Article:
NHTSA mentioned that a main benefit of the decision is to “cut the future burden on industry and consumers by up to $1 billion a year,” per Reuters. But of course, a number of states aren’t happy about any this, with some even having sued the Trump administration over relaxation of emissions regulations. Reuters write that a couple of those states said last year: “If the penalty is not sufficiently high, automakers lack a vital incentive to manufacture fuel-efficient vehicles.” That sounds like a reasonable point.

5th Gear: Union Contract Negotiations are Underway

Union contract negotiations have begun, and the Detroit News has a nice photo of UAW’s president shaking hands with Bill Ford Jr. as the two begin their discussions, which are expected to be quite tense, with the news site writing:

...On one side is an automaker coming off a stretch of record profits, but is trying to cut costs to prepare for an autonomous and electric future. On the other side, the labor union is looking for job security and a piece of the fat profits all three Detroit automakers reported annually since workers ratified the last contract in 2015.


The UAW President, Gary Jones, is clearly not playing around:

“Despite record corporate profits, we’ve been watching a race to the bottom over the past several years for working men and women in this country,” Jones said. “... This must stop.”


This could get interesting.

Reverse: Some Incredible Stuff Happened 50 Years Ago Involving a Moon

From History:

At 9:32 a.m. EDT, Apollo 11, the first U.S. lunar landing mission, is launched from Cape Canaveral, Florida, on a historic journey to the surface of the moon. After traveling 240,000 miles in 76 hours, Apollo 11 entered into a lunar orbit on July 19.


Neutral: What Kind of Electric Car Do You Want to See?

Given what’s currently out there, what are some market segments you’d like to see filled by EVs? How can Honda specifically stand out in this space?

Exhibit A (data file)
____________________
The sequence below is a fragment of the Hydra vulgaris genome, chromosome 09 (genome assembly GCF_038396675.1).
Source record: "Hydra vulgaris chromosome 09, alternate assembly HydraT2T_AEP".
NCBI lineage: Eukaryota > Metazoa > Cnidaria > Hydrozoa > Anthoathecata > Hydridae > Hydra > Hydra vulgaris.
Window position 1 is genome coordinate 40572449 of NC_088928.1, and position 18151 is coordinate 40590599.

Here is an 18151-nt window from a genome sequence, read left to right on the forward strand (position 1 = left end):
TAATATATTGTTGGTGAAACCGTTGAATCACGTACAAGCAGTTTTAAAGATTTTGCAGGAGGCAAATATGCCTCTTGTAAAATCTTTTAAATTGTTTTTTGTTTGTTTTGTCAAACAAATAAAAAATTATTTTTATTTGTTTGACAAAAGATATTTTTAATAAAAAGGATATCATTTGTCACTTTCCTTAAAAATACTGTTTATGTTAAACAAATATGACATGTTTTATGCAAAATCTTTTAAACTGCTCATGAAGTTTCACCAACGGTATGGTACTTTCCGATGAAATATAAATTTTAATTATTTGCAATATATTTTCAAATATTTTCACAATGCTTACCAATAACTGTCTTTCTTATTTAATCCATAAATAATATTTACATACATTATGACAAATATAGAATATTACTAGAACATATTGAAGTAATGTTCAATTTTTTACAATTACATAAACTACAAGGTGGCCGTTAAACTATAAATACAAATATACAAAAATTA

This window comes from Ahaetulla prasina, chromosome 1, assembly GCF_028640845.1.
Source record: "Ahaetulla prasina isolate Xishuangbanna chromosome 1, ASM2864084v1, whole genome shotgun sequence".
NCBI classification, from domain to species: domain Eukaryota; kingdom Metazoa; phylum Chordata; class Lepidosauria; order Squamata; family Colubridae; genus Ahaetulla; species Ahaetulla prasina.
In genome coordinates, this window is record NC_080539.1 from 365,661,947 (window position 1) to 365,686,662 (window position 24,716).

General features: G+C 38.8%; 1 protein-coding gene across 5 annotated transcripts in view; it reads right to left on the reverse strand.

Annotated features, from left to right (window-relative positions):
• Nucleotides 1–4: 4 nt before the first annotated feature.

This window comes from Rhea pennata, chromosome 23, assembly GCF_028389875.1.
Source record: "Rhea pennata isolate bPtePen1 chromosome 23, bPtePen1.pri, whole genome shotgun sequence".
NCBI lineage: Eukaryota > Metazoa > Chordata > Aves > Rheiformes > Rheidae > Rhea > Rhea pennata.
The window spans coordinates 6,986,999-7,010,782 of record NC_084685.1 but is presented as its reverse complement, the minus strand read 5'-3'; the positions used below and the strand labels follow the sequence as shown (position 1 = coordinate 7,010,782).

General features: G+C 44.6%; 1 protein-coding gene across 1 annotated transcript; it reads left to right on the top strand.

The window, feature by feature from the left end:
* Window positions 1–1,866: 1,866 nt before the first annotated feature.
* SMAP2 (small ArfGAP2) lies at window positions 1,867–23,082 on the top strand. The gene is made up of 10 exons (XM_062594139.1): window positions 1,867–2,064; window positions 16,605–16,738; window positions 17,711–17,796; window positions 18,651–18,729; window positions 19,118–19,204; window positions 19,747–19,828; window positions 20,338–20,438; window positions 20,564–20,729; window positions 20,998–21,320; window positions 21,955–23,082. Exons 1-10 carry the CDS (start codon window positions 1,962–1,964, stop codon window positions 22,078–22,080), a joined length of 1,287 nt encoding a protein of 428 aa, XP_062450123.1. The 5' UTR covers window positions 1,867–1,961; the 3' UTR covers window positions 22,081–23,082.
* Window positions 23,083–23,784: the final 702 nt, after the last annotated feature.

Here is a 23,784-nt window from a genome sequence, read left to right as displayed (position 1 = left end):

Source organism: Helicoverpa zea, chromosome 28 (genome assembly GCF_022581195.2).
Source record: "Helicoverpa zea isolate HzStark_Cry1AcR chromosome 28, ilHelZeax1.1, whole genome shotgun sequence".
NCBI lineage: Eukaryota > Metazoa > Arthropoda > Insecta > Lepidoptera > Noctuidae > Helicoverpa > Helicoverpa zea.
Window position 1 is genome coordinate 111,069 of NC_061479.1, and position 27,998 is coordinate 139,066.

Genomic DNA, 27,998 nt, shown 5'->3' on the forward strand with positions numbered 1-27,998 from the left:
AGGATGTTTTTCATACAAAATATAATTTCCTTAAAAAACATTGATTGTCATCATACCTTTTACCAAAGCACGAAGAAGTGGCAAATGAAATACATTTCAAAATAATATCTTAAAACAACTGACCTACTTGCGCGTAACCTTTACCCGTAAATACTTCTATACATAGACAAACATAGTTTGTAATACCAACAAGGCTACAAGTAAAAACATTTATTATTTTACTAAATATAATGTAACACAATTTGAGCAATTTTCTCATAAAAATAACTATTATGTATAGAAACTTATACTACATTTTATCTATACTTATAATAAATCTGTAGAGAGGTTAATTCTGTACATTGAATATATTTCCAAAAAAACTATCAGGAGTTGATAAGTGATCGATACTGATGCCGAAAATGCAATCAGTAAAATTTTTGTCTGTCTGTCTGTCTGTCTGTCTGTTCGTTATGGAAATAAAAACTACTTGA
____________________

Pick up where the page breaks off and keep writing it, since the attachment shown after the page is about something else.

Sr. Tech Editor, Jalopnik. Owner of far too many Jeeps. Follow my instagram (@davidntracy). Always interested in hearing from engineers—email me.

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Shane Morris

I still think the electric work truck and work van segment is where we need to exist. Many of my clients are home services contractors (plumbers, roofers, electricians, garage door installers, etc), and for the most part, they’re all doing 2-3 jobs per day, and their tools are all electric.

Let’s think for a moment about where automakers can actually afford to skimp: It’s those base model, body in white, vinyl interior trucks and vans with basic AM/FM + Aux receivers, hard floors, and simple utility racks. They don’t need upmarket features that inflate the price.

A base model Ford F-150 XL, with a V6 starts at $28,000. A Ford Transit Connect starts at $26,000. A bare bones Ranger starts at $24,000.

Even adding in for battery costs, a modular van and truck platform could probably be a $30,000 starting price for the “ready for a vinyl wrap” white version. That seems reasonable, if the costs platform sharing are factored in.

The other upshot is that many of these fleets are parked in the same place overnight, meaning it’s easier to charge them in one place. For the small time, one-man operations, charging at home in the garage is an option, and I think any sane automaker would allow fast chargers to be rolled into financing.

Okay, now for the elephant in the room. Range. It’s always range. I actually do have the data for driving distances between jobs for one of my clients, because I field all his leads. On a big day, he might go from Hendersonville, to Nashville, to Brentwood, to Murfreesboro. Then, he heads back home to Smyrna. That’s 71.9 total miles, in a reasonably sized metro area, on a high volume, high driving distance day. If he had a work truck/van with something like 150 miles of range, he could hit two whole days, and that’s if he forgets to plug in one night.

Fleet trucks and vans are where the biggest chunk of delivery drivers, workers, and contractors exist. We don’t think about them, because very few people are passionate about work trucks, but... these people don’t drive as far as you think they do. They simply make a lot of stops, and for that purpose, electric motors actually have the advantage. They don’t idle, and slow speeds around town are where they get the most benefit.